Managing yourselves, your teams and your patients in unprecedented times

Exploring some of the main queries the dental advisory team at MDDUS has received during the COVID-19 outbreak

11 June, 2020 / management
 Aubrey Craig  

Aubrey Craig, MDDUS.

I feel I can speak for our entire dental profession when I say the challenges of COVID-19 have been wide-reaching and have had an extensive impact on our ability to practice as normal, requiring us all to make significant changes to adapt to this new operating environment.

It’s been a difficult and challenging period for which we have had little time to prepare, and we may now find ourselves working in clinical scenarios far removed from our day-to-day professional practice. 

Although we appear to be reaching the point where lockdown will begin to be eased, there is certainly little likelihood of a rapid return to normal. Indeed, it’s questionable whether what we once knew as normal will ever apply again.

Therefore, in this article I’ve explored some of the main queries our dental advisory team at MDDUS has received during the COVID-19 outbreak, with the aim of assisting you in managing yourselves, your team and your patients in these unprecedented times. 


It is vitally important in these challenging times that all dental practitioners are fully cognisant of all guidance from the Chief Dental Officer in their relative jurisdiction or home nation and implement this appropriately, reflective of their type of practice. It is also advisable to consult the most up-to-date advice from the Faculty of General Dental Practice in terms of emergency patients, the British Dental Association for risk assessment and any other advice from your Local Dental Committee. Of course, the Scottish Dental Clinical Effectiveness Programme remains, very much, the authoritative advice in terms of managing emergency patients and, in particular, antibiotic prescribing in our current circumstances. 


In terms of indemnity provision, MDDUS members are on the equivalent of one session unless it has been requested that we amend this for them. We recognise the challenging circumstances under which our members are operating, and we have written to them to advise that we will retrospectively be able to look back and amend cover, in terms of how our dental members’ workplaces may have changed regarding indemnity, even if it has not been possible for them to get in contact with us to advise us of this over the course of the pandemic.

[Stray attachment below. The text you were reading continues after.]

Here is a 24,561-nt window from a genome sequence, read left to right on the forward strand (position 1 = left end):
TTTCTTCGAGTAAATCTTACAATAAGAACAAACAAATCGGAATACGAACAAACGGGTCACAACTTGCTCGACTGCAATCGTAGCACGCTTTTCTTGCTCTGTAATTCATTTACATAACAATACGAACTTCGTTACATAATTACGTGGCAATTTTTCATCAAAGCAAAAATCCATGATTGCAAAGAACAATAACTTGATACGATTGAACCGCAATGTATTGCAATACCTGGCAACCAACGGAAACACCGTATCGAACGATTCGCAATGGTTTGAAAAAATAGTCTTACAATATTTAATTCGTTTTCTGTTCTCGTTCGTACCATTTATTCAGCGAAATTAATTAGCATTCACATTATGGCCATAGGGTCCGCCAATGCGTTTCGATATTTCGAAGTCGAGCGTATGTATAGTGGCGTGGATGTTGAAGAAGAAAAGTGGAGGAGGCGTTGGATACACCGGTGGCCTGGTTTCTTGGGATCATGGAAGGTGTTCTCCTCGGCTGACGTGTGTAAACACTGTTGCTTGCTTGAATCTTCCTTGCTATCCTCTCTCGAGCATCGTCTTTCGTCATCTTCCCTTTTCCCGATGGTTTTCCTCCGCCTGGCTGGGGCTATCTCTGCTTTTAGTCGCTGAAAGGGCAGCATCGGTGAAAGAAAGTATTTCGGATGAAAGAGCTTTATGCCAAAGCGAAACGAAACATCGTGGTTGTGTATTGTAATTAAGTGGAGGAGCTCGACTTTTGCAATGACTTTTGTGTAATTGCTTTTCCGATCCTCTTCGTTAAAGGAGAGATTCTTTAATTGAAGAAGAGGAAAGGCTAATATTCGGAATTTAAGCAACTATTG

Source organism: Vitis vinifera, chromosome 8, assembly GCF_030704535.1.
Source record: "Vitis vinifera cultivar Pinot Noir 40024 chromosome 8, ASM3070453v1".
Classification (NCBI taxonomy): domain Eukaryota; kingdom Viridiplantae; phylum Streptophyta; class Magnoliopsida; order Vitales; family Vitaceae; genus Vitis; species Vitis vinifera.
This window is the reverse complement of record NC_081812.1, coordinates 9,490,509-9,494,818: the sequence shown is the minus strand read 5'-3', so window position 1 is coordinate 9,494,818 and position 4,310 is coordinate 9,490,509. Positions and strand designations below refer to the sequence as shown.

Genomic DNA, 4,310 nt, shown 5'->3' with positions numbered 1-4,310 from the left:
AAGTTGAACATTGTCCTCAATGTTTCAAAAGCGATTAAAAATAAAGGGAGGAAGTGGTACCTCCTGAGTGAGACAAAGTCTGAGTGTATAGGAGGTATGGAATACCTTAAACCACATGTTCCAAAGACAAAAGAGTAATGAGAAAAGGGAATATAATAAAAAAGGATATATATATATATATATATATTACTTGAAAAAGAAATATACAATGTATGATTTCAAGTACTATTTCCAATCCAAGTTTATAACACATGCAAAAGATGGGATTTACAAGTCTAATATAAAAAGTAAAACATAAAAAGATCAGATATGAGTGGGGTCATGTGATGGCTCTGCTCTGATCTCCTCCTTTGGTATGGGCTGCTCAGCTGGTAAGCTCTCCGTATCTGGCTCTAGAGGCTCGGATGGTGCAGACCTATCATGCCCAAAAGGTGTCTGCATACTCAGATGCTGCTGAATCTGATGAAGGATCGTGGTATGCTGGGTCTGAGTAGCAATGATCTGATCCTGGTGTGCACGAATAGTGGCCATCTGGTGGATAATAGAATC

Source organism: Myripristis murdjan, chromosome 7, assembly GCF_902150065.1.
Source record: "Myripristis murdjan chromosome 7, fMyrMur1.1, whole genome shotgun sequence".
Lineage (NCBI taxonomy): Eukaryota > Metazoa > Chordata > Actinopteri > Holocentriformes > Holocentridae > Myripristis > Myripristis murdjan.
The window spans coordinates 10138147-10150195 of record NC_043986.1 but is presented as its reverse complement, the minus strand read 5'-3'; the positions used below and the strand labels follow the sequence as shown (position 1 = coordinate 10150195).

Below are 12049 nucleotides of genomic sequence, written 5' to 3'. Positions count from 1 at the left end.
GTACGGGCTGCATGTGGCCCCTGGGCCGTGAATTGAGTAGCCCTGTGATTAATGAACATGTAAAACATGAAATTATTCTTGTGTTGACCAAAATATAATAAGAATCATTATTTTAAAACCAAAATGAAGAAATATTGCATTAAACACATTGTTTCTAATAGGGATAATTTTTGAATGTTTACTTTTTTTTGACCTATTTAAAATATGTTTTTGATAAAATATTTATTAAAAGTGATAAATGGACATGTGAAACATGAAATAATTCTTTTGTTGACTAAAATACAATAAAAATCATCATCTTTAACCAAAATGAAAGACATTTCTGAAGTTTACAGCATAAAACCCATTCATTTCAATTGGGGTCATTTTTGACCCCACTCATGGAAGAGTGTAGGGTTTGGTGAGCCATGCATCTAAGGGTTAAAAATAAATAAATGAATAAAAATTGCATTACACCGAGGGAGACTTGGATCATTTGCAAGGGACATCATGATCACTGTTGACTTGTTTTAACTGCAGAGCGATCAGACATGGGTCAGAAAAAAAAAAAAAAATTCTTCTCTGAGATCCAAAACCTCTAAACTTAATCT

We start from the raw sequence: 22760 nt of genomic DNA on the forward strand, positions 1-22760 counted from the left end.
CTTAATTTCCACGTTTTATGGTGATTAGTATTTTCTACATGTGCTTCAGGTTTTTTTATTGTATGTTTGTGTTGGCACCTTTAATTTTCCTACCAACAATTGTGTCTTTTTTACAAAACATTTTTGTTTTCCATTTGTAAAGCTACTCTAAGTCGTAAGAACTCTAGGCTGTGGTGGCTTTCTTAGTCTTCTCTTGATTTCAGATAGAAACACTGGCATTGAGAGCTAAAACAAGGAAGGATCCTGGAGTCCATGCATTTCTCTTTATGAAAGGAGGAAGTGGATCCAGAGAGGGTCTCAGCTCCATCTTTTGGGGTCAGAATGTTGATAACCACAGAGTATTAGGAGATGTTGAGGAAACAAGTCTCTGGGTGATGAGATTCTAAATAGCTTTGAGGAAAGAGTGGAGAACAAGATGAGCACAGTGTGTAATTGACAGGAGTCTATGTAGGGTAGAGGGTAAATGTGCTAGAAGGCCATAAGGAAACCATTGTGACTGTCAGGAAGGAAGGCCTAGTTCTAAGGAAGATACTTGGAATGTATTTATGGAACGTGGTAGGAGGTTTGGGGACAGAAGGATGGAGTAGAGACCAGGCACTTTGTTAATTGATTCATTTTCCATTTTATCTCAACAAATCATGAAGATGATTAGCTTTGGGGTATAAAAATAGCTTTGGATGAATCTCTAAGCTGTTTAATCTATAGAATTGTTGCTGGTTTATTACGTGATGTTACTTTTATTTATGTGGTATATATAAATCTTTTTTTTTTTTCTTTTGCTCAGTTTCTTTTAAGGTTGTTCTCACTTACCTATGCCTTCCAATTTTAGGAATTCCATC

Please check your own indemnity cover with your Medical Defence Organisation.


With regard to triaging patients, it is critical that dental professionals work within their scope of competence at all times. 

Orthodontic therapists should not be triaging patients as it is not within their scope of practice to diagnose disease, but this does not mean that they cannot speak to the patient or a parent regarding an orthodontic emergency. An orthodontic therapist could obtain the information from the patient or parent, but they must get an orthodontist or dentist to review that information and provide the diagnosis and the prescription for what should be done regarding the emergency. 

Dental hygienists and therapists will be able to triage patients and diagnose, but it is critical that there is a dentist available with whom you can discuss any concerns. The prescribing of antibiotics will have to be carried out by a dentist. 

Remote consulting and prescribing 

In recent times and in response to the challenging circumstances dental practitioners are operating in, MDDUS has seen excellent examples of telephone triaging, and triaging carried out using video facilities such as FaceTime. If you do have the means to record these conferences it would be helpful for the patient’s record for it to be uploaded as supporting information. In addition, you will need to create an accurate, complete and contemporaneous record of the consultation. It would also be worthwhile to make a note of the challenging times we are working under in the patient’s record. 

Remote prescribing can present a challenge when patient records are unavailable remotely and you have no patient background. If carrying out remote prescribing, your questions to the patient must be very clear and follow the template you would use in surgery. Especially important are medical history questions and those looking at any current prescribed medication the patient is taking.


Consent refers to the voluntary continued permission from a patient to receive a particular treatment based on a comprehensive knowledge of the purpose, nature and likely risks of the treatment, including the probability of success and any alternative treatment, without being subject to any unwanted or unjust pressure. 

It is critical that patients understand the limitations of the care that can be provided in these unprecedented times, including any options for treatment, to help inform their decision as to how they want to move forward with the treatment that is on offer to them. This is especially important at present where patients may come in and the only option is extraction, or if the correct PPE is not available, a course of antibiotics. 


It is very important that we stay fit and well in these challenging circumstances. As an employer, you have a duty of care to your staff to ensure they are keeping well, and so it is advisable that you stay in regular contact with them. Some of the things we can do to promote our own wellbeing include taking regular exercise, staying in contact with colleagues and eating well. We can also use resources available from the Dentist Health Support Trust, the British Dental Association and Confidental to support us in these unprecedented times. 

Tags: june2020 / Scottish Dental Magazine

Categories: Magazine / Management

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